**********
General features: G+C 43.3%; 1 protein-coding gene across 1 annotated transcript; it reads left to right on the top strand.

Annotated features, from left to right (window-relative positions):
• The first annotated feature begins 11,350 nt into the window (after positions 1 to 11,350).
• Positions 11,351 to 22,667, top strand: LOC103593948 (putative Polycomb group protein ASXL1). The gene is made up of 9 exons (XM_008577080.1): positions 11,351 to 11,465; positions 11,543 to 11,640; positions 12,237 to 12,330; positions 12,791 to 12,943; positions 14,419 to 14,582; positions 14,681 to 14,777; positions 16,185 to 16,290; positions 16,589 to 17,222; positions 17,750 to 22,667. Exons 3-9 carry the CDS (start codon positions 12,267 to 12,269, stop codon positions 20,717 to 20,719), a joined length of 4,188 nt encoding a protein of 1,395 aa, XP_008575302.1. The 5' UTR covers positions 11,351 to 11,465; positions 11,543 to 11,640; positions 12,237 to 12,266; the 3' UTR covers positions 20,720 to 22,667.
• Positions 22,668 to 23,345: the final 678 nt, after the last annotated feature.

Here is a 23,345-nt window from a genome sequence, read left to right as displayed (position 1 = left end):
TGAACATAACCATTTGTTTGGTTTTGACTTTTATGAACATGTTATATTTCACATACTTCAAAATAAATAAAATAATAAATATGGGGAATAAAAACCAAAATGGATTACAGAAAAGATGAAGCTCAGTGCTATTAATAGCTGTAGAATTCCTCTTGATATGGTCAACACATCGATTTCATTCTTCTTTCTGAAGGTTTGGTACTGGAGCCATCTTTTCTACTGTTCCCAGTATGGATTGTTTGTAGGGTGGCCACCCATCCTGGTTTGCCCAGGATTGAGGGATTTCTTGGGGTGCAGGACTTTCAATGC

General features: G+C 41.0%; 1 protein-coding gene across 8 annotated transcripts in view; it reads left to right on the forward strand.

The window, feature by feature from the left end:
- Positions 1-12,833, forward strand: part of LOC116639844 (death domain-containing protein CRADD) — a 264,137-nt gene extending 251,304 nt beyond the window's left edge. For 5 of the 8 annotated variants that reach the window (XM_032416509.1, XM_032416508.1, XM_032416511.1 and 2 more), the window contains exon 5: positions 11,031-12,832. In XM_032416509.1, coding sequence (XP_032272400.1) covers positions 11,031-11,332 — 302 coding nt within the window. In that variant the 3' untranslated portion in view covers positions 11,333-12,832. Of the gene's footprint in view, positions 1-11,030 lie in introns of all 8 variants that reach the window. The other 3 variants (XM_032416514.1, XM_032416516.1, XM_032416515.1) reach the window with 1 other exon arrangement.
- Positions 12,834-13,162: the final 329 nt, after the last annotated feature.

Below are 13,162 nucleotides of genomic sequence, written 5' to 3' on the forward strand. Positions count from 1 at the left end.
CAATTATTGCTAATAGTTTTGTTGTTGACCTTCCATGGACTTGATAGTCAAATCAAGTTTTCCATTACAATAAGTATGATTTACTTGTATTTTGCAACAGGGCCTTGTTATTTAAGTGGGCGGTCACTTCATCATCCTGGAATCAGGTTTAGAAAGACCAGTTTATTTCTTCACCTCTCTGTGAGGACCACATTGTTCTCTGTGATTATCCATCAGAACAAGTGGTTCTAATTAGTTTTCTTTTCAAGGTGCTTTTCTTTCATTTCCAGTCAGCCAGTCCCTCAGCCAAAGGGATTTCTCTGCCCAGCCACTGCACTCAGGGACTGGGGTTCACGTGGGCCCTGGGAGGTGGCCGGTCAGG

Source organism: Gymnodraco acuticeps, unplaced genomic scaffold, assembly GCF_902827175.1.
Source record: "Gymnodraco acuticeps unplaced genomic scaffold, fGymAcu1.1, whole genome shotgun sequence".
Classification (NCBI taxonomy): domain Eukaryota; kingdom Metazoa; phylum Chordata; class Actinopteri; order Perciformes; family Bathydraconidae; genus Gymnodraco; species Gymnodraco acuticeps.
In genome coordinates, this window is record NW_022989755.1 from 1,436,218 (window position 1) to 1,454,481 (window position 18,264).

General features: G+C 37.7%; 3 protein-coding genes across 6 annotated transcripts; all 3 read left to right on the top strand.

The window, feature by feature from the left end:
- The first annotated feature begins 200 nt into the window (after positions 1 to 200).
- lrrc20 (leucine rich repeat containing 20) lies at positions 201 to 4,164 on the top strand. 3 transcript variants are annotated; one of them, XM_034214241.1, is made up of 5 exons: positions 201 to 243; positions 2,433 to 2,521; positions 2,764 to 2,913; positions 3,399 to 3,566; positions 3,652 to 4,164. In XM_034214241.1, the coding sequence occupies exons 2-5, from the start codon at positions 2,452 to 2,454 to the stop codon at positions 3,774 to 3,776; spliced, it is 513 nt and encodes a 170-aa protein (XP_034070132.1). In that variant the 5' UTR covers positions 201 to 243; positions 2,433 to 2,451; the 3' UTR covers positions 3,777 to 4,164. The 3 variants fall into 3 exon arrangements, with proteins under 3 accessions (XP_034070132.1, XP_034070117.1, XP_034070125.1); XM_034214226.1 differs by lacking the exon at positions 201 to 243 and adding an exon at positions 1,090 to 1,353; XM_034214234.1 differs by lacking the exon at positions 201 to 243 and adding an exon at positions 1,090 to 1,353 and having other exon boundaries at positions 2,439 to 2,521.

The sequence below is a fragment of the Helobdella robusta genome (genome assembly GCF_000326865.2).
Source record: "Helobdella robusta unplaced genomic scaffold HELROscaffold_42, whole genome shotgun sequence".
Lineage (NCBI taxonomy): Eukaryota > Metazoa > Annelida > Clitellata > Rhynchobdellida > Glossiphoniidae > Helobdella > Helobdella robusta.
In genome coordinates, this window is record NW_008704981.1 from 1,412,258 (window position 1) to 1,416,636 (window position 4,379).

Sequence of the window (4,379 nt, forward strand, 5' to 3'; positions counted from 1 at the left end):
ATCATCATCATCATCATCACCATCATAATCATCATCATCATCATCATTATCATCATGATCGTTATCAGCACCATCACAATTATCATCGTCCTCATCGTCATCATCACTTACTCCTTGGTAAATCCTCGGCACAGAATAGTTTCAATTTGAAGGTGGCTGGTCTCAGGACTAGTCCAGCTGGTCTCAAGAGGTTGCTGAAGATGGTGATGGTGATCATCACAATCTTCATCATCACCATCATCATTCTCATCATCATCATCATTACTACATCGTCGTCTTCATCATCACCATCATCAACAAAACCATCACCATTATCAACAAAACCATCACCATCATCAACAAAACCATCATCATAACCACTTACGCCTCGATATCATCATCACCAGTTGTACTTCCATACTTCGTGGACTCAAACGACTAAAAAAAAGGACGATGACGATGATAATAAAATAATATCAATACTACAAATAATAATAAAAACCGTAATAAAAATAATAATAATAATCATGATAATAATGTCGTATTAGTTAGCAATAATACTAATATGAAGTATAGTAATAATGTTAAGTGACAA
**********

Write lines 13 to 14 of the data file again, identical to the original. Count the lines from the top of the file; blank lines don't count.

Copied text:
CAATTATTGCTAATAGTTTTGTTGTTGACCTTCCATGGACTTGATAGTCAAATCAAGTTTTCCATTACAATAAGTATGATTTACTTGTATTTTGCAACAGGGCCTTGTTATTTAAGTGGGCGGTCACTTCATCATCCTGGAATCAGGTTTAGAAAGACCAGTTTATTTCTTCACCTCTCTGTGAGGACCACATTGTTCTCTGTGATTATCCATCAGAACAAGTGGTTCTAATTAGTTTTCTTTTCAAGGTGCTTTTCTTTCATTTCCAGTCAGCCAGTCCCTCAGCCAAAGGGATTTCTCTGCCCAGCCACTGCACTCAGGGACTGGGGTTCACGTGGGCCCTGGGAGGTGGCCGGTCAGG

Source organism: Gymnodraco acuticeps, unplaced genomic scaffold, assembly GCF_902827175.1.